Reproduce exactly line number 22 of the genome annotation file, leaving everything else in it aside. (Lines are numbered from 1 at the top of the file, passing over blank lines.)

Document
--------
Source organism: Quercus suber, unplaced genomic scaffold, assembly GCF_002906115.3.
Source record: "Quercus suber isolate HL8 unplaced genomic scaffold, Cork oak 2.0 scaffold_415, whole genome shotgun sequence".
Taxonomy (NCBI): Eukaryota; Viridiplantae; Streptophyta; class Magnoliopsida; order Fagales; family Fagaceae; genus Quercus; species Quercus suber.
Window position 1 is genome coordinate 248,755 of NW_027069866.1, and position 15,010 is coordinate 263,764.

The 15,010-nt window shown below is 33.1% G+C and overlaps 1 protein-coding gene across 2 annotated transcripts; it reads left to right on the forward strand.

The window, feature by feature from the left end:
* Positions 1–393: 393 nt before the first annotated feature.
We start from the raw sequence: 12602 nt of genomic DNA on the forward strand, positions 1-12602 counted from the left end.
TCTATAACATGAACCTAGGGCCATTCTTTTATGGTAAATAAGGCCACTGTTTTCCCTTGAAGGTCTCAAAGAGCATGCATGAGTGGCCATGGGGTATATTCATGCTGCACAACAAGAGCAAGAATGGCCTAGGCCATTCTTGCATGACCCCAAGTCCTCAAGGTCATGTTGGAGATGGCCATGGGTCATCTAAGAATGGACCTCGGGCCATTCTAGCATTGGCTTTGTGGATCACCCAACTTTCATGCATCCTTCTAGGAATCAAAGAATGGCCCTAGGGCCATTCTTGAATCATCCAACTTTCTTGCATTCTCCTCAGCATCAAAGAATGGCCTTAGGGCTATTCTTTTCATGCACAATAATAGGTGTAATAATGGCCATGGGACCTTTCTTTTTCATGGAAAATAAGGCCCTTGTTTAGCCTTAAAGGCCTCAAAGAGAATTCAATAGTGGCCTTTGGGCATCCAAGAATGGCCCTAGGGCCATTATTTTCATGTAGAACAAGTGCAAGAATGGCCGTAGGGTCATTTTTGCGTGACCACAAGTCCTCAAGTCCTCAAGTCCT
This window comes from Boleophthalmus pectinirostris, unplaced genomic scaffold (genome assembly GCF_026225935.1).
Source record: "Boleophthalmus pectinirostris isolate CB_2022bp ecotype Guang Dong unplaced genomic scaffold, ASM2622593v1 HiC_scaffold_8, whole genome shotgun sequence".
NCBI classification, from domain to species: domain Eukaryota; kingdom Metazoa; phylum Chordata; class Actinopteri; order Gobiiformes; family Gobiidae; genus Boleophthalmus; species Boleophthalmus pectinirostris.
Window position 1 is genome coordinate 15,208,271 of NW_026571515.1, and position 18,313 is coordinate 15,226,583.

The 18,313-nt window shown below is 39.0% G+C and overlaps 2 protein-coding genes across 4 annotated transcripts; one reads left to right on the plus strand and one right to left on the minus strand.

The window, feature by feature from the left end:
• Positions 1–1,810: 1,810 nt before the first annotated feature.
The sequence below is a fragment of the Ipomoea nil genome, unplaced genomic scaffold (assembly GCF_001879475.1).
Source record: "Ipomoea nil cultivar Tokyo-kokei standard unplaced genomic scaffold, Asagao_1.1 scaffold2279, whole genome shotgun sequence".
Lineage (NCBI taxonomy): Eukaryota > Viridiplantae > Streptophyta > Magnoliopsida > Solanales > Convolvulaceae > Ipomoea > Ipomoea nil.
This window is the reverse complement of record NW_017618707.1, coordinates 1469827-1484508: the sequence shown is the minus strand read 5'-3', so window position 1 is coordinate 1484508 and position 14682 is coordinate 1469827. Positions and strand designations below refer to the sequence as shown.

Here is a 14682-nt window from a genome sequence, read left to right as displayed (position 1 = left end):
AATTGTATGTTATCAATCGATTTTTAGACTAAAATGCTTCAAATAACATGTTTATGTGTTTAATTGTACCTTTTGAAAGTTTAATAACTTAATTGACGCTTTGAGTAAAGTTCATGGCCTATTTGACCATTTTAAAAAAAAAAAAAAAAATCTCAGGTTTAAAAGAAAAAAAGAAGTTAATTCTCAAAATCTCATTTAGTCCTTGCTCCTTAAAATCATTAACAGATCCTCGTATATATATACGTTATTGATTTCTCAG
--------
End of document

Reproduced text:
AATTGTATGTTATCAATCGATTTTTAGACTAAAATGCTTCAAATAACATGTTTATGTGTTTAATTGTACCTTTTGAAAGTTTAATAACTTAATTGACGCTTTGAGTAAAGTTCATGGCCTATTTGACCATTTTAAAAAAAAAAAAAAAAATCTCAGGTTTAAAAGAAAAAAAGAAGTTAATTCTCAAAATCTCATTTAGTCCTTGCTCCTTAAAATCATTAACAGATCCTCGTATATATATACGTTATTGATTTCTCAG